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ST. LOUIS (DTN) -- The Danforth Plant Science Center in St. Louis is used to growing plants, but this week, the center turned its meeting rooms and lobby into an incubator for a different life form -- dozens of young agricultural start-ups, eager to grow into legitimate companies.
The sixth annual Ag Innovation Showcase, hosted by the Danforth Center and Larta Institute, brought in 415 attendees this year -- a potent mix of entrepreneurs, investors, and representatives from agricultural corporations, universities and government agencies.
Out of more than 100 applications from agricultural start-ups, 20 budding companies were selected to present the showcase with their ideas for new agricultural products, ranging from data tools to microbial products and new oil crops. At the end of each presentation, the start-ups presented their funding needs and financial plan and then fielded the comments, questions and concerns of potential investors.
Rohit Shukla, CEO of Larta Institute, which founded the Ag Innovation Showcase in 2009, said the presenting companies at the conference this year highlighted an industry "that's clearly going in the direction of very sophisticated precision agricultural innovations and biologicals."
"Agriculture is changing dramatically," he told DTN. "The farmer is going to be encountering an embarrassment of riches right now. They really need to pay attention to how technologies are evolving and who is doing it."
Some of the burgeoning companies, such as an oilseed company called Arvegenix staffed largely by former Monsanto executives, are headed by veteran entrepreneurs with strong ties to large agricultural corporations. Others, like a University of Missouri professor's aerial nitrogen assessment company, are their leaders' first business ventures.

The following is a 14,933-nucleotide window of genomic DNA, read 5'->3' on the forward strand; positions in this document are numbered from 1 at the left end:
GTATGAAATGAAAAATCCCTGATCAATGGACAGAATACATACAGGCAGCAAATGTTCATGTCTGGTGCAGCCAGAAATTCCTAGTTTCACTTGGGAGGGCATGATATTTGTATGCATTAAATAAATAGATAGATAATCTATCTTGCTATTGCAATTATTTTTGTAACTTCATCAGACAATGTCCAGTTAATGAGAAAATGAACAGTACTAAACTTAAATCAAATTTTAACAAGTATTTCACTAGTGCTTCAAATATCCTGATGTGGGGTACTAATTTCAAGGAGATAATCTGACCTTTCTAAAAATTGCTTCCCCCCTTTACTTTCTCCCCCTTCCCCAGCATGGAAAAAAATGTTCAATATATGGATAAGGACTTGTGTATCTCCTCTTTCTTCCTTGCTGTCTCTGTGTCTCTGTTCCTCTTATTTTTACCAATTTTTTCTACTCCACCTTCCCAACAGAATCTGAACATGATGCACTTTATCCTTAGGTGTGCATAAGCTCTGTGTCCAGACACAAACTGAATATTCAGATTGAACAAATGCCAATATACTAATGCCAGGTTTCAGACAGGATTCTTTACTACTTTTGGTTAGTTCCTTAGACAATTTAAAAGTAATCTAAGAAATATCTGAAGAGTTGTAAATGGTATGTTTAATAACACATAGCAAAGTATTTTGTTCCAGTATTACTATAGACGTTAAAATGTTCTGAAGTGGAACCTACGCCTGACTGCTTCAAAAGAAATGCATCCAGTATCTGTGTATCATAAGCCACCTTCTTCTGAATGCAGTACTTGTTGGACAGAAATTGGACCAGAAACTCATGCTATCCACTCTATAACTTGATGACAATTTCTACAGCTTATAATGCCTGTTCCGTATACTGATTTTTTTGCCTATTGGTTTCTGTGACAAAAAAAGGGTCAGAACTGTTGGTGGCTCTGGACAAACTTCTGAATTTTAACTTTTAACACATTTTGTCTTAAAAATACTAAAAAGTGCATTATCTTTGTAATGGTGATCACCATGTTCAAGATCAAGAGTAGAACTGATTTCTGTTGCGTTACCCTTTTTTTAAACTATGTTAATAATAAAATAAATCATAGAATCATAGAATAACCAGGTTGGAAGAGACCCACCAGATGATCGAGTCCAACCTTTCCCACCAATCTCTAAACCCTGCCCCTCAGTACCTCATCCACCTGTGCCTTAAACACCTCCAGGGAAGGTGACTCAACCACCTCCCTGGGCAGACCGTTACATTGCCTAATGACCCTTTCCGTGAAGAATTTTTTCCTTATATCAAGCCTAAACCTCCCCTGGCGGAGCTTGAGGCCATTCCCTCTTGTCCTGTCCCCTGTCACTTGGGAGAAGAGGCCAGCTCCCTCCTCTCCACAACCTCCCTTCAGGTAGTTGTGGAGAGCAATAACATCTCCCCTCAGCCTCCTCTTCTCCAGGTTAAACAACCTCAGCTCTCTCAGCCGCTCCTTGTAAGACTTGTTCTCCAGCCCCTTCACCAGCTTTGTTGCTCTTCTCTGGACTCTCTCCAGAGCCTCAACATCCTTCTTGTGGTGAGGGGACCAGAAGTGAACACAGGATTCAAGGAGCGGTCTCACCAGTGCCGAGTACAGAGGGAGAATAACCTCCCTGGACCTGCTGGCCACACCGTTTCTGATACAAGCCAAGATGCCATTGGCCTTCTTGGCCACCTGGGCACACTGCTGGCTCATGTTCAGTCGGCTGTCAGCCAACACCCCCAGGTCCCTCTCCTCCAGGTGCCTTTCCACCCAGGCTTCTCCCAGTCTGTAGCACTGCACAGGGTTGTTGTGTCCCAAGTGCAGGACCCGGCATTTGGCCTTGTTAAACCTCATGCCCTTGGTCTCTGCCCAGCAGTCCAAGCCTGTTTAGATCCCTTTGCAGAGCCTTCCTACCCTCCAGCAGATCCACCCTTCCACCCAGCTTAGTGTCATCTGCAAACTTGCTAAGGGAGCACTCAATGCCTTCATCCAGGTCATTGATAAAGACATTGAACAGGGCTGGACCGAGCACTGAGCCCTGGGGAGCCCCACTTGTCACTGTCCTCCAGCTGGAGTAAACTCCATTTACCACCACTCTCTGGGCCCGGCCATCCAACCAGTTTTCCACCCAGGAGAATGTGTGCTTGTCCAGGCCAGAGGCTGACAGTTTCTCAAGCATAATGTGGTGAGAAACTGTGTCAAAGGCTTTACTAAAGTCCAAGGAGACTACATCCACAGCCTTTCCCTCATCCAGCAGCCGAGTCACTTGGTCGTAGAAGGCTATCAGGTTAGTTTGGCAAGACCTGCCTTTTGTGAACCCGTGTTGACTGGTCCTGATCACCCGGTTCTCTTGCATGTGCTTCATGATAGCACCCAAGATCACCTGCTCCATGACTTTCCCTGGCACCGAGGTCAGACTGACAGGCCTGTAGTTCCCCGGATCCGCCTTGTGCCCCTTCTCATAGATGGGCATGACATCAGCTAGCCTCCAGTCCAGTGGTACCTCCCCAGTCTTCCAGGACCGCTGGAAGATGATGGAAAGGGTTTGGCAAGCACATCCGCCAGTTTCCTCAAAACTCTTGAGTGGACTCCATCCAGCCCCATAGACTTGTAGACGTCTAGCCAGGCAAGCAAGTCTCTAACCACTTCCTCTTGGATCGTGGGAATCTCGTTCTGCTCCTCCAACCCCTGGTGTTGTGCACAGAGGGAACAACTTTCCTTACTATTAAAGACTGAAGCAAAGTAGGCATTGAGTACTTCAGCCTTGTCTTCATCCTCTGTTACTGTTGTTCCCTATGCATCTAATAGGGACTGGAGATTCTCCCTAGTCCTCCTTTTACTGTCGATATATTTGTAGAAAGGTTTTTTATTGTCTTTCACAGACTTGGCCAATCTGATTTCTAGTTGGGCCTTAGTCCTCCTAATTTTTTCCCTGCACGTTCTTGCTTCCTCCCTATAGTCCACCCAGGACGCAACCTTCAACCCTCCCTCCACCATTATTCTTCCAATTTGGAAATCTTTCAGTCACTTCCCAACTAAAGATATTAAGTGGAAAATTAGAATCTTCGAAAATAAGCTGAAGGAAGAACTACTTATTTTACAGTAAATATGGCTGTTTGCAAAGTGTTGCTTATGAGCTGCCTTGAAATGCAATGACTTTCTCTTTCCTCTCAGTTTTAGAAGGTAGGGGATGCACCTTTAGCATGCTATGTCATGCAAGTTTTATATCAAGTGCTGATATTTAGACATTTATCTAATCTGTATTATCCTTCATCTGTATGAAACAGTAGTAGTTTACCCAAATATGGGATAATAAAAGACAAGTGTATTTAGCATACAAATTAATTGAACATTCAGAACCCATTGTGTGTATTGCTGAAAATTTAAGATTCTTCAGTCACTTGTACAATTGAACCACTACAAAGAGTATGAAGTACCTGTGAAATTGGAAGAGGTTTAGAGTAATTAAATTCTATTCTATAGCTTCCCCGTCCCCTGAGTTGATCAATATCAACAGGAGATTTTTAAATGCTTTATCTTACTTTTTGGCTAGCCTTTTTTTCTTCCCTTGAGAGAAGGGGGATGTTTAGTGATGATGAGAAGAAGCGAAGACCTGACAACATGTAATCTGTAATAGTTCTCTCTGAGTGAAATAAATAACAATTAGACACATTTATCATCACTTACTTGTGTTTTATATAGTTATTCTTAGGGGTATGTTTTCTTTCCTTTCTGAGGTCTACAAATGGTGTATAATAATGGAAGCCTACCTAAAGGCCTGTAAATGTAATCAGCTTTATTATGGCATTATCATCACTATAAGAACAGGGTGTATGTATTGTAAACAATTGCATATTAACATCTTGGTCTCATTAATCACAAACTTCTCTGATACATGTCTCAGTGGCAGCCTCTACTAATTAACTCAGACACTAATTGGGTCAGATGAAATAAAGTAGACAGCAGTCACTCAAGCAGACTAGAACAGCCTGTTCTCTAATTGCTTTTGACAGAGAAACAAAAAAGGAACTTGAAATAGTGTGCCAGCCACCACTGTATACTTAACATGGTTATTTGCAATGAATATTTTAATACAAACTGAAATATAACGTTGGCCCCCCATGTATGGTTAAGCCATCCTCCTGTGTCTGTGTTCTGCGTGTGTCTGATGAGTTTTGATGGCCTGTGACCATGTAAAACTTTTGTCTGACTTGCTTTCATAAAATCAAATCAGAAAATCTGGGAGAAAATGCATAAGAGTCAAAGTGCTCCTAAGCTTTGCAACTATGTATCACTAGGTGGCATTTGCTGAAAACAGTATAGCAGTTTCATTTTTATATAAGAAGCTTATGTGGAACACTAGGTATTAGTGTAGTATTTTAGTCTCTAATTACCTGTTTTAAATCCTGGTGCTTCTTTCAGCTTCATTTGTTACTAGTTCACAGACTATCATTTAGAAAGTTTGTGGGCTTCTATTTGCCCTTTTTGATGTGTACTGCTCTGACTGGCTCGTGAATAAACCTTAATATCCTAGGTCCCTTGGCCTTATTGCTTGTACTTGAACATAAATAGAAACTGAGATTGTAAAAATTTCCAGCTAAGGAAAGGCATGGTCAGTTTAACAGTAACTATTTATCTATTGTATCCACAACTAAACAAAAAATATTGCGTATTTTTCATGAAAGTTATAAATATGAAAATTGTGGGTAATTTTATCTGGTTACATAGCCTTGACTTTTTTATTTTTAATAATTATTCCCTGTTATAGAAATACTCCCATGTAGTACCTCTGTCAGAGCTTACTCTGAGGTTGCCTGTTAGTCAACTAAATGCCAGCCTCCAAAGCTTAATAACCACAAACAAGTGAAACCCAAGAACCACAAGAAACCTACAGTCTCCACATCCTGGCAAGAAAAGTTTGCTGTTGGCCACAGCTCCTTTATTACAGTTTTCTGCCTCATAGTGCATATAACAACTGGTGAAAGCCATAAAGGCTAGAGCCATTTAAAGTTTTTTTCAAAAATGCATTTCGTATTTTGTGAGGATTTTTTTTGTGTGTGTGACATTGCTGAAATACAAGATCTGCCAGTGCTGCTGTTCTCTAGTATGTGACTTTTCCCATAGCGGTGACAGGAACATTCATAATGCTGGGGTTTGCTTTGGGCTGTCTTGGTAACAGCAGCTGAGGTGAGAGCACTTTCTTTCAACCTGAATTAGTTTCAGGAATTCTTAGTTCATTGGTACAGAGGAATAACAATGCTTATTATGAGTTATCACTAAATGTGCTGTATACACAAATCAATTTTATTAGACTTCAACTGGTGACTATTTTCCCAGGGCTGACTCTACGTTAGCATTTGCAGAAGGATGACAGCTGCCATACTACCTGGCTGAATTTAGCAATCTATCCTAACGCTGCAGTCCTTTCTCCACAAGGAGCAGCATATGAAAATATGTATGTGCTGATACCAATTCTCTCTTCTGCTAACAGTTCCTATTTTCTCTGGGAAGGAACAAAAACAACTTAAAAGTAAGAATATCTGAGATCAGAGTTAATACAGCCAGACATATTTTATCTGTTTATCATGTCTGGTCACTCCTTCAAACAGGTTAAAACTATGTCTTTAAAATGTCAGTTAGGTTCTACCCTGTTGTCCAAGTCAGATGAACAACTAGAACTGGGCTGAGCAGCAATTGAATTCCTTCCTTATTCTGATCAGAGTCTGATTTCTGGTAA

Here's a sample of the presenting companies:
Squall: This Dutch company hopes to expand the market for its spray additive, which has seen success in the Netherlands, into the U.S. and European countries like Germany and France. Bonn claims the company's biodegradable, FDA-approved polymer coating can reduce spray drift by 90%, sticks to seeds five times better than competitors and can keep 50% more of herbicide product on the plant after rainfall events.
Arvegenix: CEO and former Monsanto executive Vijay Chauhan wants farmers to plant a winter annual plant called pennycress on their acres during the idle fall-spring period of a corn and soybean rotation. In exchange for the use of their acres, the company is offering to supply growers with seed, inputs, and the planting and harvesting of the oilseed, which it will sell to biodiesel and industrial oil processors. The company is targeting Midwestern states like Missouri, Iowa, Illinois, Indiana, and Ohio with a goal of one million acres by 2019.
Agrisoma: This seed company is presenting another oilseed crop, a mustard species called Brassica Carinata. The company is marketing the crop as a viable rotation option for commodity farmers in Canada and the U.S. Carinata's seed will be channeled through Patterson Grain elevators and can be processed for biodiesel and a high-protein meal for cattle feeders. With two years of commercial production on 10,000 acres under its belt, the company is marketing two commercial varieties this year.
Kultevat: Using Russian dandelions, this company hopes to supplant the Southeast Asian monopoly on rubber production in time to offset an industry-expected rubber shortage starting in 2016. The dandelions can be grown in most of the U.S. and the company uses retrofitted sugarbeet processors to produce the rubber and its co-product, fermentable sugar syrup. Contracts are already in place for growers in the U.S. and Australia this year.